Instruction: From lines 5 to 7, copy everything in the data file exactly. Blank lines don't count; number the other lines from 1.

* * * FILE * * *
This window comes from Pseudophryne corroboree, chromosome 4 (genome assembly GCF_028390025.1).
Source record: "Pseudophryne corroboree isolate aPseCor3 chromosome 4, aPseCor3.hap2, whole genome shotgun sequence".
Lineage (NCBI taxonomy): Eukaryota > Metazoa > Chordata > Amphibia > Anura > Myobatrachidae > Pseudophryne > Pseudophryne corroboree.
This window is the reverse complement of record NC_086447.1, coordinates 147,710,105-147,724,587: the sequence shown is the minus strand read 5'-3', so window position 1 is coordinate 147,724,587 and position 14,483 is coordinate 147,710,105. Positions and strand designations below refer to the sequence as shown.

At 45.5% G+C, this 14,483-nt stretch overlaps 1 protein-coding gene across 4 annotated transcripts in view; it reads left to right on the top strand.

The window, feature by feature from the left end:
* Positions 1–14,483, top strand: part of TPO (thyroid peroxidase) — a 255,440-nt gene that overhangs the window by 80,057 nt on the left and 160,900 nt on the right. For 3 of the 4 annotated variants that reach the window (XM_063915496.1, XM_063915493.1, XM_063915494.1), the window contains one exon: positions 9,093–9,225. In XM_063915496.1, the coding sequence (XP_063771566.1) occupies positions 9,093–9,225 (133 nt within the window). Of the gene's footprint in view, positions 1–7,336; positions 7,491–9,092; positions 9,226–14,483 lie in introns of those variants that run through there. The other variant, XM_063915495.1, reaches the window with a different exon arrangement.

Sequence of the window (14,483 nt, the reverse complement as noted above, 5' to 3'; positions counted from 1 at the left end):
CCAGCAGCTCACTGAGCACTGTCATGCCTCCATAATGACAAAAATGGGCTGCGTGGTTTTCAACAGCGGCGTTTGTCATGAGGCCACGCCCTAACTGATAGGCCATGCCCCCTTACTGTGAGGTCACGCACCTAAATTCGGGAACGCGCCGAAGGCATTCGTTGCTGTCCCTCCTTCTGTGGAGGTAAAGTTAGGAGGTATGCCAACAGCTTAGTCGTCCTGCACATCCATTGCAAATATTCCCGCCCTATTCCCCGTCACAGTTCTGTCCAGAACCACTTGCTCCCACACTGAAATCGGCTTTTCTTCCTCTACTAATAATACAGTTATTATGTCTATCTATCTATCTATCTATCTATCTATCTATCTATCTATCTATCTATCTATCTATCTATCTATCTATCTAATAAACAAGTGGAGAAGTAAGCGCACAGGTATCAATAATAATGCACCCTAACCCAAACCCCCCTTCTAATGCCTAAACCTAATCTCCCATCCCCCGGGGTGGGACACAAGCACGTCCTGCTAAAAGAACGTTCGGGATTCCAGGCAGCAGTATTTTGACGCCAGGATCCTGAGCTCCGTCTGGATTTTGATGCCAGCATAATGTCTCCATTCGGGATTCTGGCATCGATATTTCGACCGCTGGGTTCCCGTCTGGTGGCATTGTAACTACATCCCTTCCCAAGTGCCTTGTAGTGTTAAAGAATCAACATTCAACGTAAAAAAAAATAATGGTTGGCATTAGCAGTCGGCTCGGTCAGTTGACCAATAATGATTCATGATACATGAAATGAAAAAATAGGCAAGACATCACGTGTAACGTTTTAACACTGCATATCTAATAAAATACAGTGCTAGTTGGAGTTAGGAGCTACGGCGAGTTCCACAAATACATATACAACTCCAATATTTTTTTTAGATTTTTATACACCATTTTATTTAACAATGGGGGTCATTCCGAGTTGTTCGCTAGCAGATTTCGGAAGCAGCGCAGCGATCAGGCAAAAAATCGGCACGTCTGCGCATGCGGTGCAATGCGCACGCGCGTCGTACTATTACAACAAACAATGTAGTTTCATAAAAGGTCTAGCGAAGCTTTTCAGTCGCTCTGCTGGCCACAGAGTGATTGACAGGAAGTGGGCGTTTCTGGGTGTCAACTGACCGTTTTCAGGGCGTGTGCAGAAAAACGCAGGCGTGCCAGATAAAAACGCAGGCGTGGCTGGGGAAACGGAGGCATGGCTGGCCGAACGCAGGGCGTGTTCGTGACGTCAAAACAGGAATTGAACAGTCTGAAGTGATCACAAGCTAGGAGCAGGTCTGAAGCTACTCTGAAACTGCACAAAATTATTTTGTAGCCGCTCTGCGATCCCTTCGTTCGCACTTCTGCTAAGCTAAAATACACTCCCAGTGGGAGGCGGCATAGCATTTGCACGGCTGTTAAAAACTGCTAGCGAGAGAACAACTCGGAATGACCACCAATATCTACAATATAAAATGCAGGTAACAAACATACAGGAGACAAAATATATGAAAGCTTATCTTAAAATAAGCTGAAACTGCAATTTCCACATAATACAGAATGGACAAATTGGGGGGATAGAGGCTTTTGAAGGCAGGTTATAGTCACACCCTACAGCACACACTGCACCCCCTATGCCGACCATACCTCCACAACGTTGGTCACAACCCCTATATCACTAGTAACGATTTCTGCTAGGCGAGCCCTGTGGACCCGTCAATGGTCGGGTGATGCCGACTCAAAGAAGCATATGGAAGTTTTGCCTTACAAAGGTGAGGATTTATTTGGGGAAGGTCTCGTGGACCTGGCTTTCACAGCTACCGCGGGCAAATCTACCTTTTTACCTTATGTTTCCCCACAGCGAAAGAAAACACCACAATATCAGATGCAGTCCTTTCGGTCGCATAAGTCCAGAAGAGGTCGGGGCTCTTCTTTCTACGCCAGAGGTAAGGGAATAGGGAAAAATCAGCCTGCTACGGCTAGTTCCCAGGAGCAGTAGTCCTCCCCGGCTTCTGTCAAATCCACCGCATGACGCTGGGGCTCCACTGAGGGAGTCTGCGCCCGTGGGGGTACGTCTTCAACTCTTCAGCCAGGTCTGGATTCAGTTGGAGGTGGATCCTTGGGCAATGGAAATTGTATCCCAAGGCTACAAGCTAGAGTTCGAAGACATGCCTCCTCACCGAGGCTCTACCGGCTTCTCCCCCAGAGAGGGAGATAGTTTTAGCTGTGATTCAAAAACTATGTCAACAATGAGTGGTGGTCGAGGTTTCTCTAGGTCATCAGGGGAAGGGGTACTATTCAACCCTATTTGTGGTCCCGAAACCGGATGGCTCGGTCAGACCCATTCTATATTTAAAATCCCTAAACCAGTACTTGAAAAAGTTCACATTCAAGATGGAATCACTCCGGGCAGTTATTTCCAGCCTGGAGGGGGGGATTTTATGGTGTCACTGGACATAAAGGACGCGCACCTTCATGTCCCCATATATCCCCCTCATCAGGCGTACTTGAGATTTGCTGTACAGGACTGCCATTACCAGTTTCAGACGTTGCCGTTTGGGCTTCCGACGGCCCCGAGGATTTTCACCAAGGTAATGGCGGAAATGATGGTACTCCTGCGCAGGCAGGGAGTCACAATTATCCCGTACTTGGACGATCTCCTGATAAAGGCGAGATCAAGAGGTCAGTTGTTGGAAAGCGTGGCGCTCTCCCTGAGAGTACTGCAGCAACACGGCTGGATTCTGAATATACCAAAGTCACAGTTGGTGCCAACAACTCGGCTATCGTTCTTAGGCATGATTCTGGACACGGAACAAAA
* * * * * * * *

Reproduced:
At 45.5% G+C, this 14,483-nt stretch overlaps 1 protein-coding gene across 4 annotated transcripts in view; it reads left to right on the top strand.

The window, feature by feature from the left end:
* Positions 1–14,483, top strand: part of TPO (thyroid peroxidase) — a 255,440-nt gene that overhangs the window by 80,057 nt on the left and 160,900 nt on the right. For 3 of the 4 annotated variants that reach the window (XM_063915496.1, XM_063915493.1, XM_063915494.1), the window contains one exon: positions 9,093–9,225. In XM_063915496.1, the coding sequence (XP_063771566.1) occupies positions 9,093–9,225 (133 nt within the window). Of the gene's footprint in view, positions 1–7,336; positions 7,491–9,092; positions 9,226–14,483 lie in introns of those variants that run through there. The other variant, XM_063915495.1, reaches the window with a different exon arrangement.